• image
  • coldwellbanker
  • almanor energy
  • Linda Gillam

   These are a few of the stories you will find in this week's printed newspaper:

  • Luck dog: After eight harrowing days lost in the Plumas National Forest, a missing Shetland sheepdog was found. He was hungry, tired, cold, scratched, limping on bloody paws and missing some fir. But his tail was wagging.
  • On trial: The trial for a Quincy man accused of inflicting fatal injuries on a toddler in 2013 is scheduled to begin March 12.
  • Moving on: Just days after Plumas District Hospital announced that it couldn’t take over Quincy Nursing & Rehabilitation, several residents of the facility have found new homes.

Santa Train spreads Christmas cheer to visitors, locals alike in Portola

The Western Pacific Railroad Museum’s annual Santa Train holiday celebration arrives in Portola. Photos courtesy Debra Baer
Ann Powers
Staff Writer

Trains are fourth-generation railroader Steve Habeck’s life.

After 40 years of working for the railroad, 30 years volunteering for Portola’s Western Pacific Railroad Museum and 20 years organizing the museum’s Santa Train Christmas event, the Union Pacific locomotive engineer and WPRM yard master just keeps rolling steadily ahead, much like the locomotives, boxcars and cabooses he lovingly cares for.

The Wisconsin native’s career began in Green Bay, Wisconsin, then took him to the San Francisco Bay area, and finally delivered him to Plumas County, working for both the Western and Union Pacific railroads. Over the course of that journey, he served in the military, met his wife Mary, had four daughters with her, gained national recognition restoring vintage train cars, and is now a proud grandfather contemplating which train set to get his young grandson.
Add a comment

Read more: Santa Train spreads Christmas cheer to visitors, locals alike in Portola

Train derails in Feather River Canyon

Union Pacific Railroad workers respond to the scene of a Tuesday morning derailment in the Feather River Canyon near Belden. Photo by Mike Taborski
Dan McDonald
Managing Editor

Rail traffic through the Feather River Canyon has been diverted following a derailment that occurred early Tuesday morning.

According to the Union Pacific, 11 cars carrying corn jumped the track near Belden about 3 a.m. There were no injuries reported.

Nine of the cars went over a steep embankment. spilling corn into the river. Add a comment

Read more: Train derails in Feather River Canyon

Puppy love: Quincy couple adopts puppy from Rwanda

Rwandan puppies Intore and Amani check out the U.S. for the first time. Photo submitted.
James Wilson
Staff Writer

Taking a cue from Angelina Jolie and Brad Pitt, Quincy residents Jeb Heiman and Lindsey Kimzey adopted someone from out of the country. This isn’t your typical adoption, however. The couple adopted a dog named Intore from Rwanda.

Kimzey saw a photo of Intore posted on the Facebook page of a foster home for dogs in Rwanda’s capital, Kigali. Kimzey instantly fell in love with the pup and made the arrangements for the adoption.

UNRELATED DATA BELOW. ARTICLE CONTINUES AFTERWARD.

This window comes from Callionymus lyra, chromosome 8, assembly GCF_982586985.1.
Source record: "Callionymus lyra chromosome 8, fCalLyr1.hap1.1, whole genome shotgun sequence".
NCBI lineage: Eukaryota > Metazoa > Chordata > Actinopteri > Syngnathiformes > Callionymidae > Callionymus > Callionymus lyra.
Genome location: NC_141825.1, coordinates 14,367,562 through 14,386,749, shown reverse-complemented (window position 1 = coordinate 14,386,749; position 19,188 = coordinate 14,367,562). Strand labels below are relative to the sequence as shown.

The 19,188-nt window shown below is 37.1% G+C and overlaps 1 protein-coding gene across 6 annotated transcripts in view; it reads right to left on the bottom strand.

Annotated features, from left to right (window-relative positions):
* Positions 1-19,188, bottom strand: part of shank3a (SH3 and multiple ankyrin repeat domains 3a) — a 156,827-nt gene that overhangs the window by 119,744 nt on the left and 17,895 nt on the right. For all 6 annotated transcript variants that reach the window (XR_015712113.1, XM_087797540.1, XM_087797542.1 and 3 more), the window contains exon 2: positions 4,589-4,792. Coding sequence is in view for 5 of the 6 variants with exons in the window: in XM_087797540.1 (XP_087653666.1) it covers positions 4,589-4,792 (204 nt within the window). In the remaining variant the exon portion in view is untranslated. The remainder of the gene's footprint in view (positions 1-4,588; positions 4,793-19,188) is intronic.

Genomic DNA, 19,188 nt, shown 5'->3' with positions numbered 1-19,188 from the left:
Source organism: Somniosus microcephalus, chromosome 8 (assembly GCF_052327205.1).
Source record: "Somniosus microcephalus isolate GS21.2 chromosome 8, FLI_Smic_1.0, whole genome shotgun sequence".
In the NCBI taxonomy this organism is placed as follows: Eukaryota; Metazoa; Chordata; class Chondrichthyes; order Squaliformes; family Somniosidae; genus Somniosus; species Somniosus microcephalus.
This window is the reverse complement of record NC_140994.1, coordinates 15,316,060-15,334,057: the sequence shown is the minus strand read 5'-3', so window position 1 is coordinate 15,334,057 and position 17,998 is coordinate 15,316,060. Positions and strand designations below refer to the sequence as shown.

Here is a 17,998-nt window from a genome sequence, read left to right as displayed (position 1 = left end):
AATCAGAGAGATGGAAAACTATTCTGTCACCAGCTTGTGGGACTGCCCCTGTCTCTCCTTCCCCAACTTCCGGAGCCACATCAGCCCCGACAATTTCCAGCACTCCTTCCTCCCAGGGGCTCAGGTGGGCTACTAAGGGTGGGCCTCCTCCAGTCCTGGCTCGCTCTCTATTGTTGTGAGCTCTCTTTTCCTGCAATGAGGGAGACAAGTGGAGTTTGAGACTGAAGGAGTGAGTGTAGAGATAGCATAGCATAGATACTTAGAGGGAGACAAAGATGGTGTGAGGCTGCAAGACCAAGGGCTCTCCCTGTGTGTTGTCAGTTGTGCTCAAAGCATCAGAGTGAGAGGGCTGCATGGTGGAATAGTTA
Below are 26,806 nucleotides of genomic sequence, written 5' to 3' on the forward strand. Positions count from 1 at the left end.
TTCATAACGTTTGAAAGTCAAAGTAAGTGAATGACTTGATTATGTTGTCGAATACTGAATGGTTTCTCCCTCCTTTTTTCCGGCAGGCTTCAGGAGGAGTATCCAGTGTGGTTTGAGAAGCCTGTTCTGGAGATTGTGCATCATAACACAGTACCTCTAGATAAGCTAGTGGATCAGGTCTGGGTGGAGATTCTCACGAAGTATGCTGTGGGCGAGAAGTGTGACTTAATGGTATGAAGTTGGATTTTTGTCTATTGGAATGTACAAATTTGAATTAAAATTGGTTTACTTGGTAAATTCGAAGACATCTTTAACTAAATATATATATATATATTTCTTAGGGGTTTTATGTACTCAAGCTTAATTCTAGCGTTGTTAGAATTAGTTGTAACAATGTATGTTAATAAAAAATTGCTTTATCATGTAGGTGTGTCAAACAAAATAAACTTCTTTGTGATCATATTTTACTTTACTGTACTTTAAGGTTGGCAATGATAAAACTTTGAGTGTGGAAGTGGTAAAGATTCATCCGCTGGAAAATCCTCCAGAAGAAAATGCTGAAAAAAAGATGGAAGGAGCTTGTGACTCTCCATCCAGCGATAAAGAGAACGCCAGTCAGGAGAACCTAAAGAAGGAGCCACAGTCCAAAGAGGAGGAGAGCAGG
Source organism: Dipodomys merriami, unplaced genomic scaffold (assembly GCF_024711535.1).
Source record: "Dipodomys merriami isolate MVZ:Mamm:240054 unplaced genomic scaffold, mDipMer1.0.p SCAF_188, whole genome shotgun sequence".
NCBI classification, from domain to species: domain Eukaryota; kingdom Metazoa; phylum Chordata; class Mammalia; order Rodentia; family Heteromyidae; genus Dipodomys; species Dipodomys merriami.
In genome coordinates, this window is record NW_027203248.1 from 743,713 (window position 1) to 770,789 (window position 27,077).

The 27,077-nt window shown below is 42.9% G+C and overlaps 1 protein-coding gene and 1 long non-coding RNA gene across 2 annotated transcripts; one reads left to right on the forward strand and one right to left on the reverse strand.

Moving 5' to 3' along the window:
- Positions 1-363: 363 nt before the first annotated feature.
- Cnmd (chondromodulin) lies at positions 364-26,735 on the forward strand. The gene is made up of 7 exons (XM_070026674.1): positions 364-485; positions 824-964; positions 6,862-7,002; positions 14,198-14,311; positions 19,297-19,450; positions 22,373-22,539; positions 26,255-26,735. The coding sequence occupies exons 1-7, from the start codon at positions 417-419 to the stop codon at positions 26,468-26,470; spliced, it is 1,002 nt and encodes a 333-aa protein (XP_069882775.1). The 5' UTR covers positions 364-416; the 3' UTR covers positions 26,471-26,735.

Last Saturday, Kimzey and Heiman picked Intore up after her long flight to Los Angeles International Airport and brought her back to her new home in Quincy.
Add a comment

Read more: Puppy love: Quincy couple adopts puppy from Rwanda

Fire departments, emergency medical services have long association

An American Fire Zouave ambulance crew demonstrates battlefield removal of wounded soldiers. Photo courtesy Library of Congress
Feather Publishing


Why does your local fire department respond if you need emergency medical care? Why do they usually come with a fire engine in addition to the ambulance? Ever wonder what an “EMT” is? How about a “first responder”? And what about a “paramedic”? How do our local firefighters fit into these roles in Plumas County? And, perhaps the most important question, why is your local fire department even providing this service?

Add a comment

Read more: Fire departments, emergency medical services have long association

Dignitaries descend on Quincy

Members of the new Plumas Historic Lodge gather after the Nov. 10 ceremony, which officially made it the first historical lodge in the state. Back row, from left: Dennis Scovell, Dick Andrews, Jim Hedin, Bill Whitcher, Bill Tiner and Skip Hansen. Front row, from left: Larry Marsh, Dick Jolley and Dick Dykes. Photo submitted
Debra Moore
Staff Writer

Masonic lodge receives new designation declaring it historic

Masonic leaders from across the state gathered to celebrate history in the making Nov. 10 when the Quincy lodge became the first in the state to become a “historic” lodge.

Some of the visiting Masons had been in Sacramento to oversee the laying of the cornerstone for the new Kings arena, and then continued the journey north.

The dignitaries, local Masons and their wives enjoyed a dinner served by the Rainbow Girls before proceeding upstairs for the ceremony. Add a comment

Read more: Dignitaries descend on Quincy

Click for more information.


  • Search area
    • Site
    • Web
  • Search type
    • Web
    • Image
    • News
    • Video
  • Power by JLex
Yellow Pages